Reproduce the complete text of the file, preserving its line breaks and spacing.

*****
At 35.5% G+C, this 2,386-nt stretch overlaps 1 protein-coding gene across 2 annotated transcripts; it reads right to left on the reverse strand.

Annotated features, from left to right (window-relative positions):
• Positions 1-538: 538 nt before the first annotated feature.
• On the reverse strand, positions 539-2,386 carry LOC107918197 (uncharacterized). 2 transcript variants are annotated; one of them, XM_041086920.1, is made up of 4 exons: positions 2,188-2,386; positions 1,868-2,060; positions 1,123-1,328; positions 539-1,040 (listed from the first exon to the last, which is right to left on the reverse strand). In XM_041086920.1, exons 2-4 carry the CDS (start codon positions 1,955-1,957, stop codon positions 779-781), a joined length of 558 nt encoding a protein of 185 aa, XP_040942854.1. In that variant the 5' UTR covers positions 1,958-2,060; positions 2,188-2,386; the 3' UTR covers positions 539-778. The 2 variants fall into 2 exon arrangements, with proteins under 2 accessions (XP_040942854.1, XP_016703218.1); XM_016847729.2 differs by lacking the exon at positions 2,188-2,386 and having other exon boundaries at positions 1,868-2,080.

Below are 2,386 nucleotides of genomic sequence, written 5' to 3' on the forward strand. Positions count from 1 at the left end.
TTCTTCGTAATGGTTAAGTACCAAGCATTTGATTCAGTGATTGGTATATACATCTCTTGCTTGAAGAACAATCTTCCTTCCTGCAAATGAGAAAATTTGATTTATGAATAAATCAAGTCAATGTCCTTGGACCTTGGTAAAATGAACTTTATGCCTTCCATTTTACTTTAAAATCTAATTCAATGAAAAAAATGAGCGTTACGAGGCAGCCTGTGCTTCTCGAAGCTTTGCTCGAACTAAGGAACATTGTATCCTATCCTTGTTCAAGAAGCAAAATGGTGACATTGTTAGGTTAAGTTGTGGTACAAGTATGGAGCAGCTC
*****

At 35.5% G+C, this 2,386-nt stretch overlaps 1 protein-coding gene across 2 annotated transcripts; it reads right to left on the reverse strand.

Annotated features, from left to right (window-relative positions):
• Positions 1-538: 538 nt before the first annotated feature.
• On the reverse strand, positions 539-2,386 carry LOC107918197 (uncharacterized). 2 transcript variants are annotated; one of them, XM_041086920.1, is made up of 4 exons: positions 2,188-2,386; positions 1,868-2,060; positions 1,123-1,328; positions 539-1,040 (listed from the first exon to the last, which is right to left on the reverse strand). In XM_041086920.1, exons 2-4 carry the CDS (start codon positions 1,955-1,957, stop codon positions 779-781), a joined length of 558 nt encoding a protein of 185 aa, XP_040942854.1. In that variant the 5' UTR covers positions 1,958-2,060; positions 2,188-2,386; the 3' UTR covers positions 539-778. The 2 variants fall into 2 exon arrangements, with proteins under 2 accessions (XP_040942854.1, XP_016703218.1); XM_016847729.2 differs by lacking the exon at positions 2,188-2,386 and having other exon boundaries at positions 1,868-2,080.

Below are 2,386 nucleotides of genomic sequence, written 5' to 3' on the forward strand. Positions count from 1 at the left end.
TTCTTCGTAATGGTTAAGTACCAAGCATTTGATTCAGTGATTGGTATATACATCTCTTGCTTGAAGAACAATCTTCCTTCCTGCAAATGAGAAAATTTGATTTATGAATAAATCAAGTCAATGTCCTTGGACCTTGGTAAAATGAACTTTATGCCTTCCATTTTACTTTAAAATCTAATTCAATGAAAAAAATGAGCGTTACGAGGCAGCCTGTGCTTCTCGAAGCTTTGCTCGAACTAAGGAACATTGTATCCTATCCTTGTTCAAGAAGCAAAATGGTGACATTGTTAGGTTAAGTTGTGGTACAAGTATGGAGCAGCTC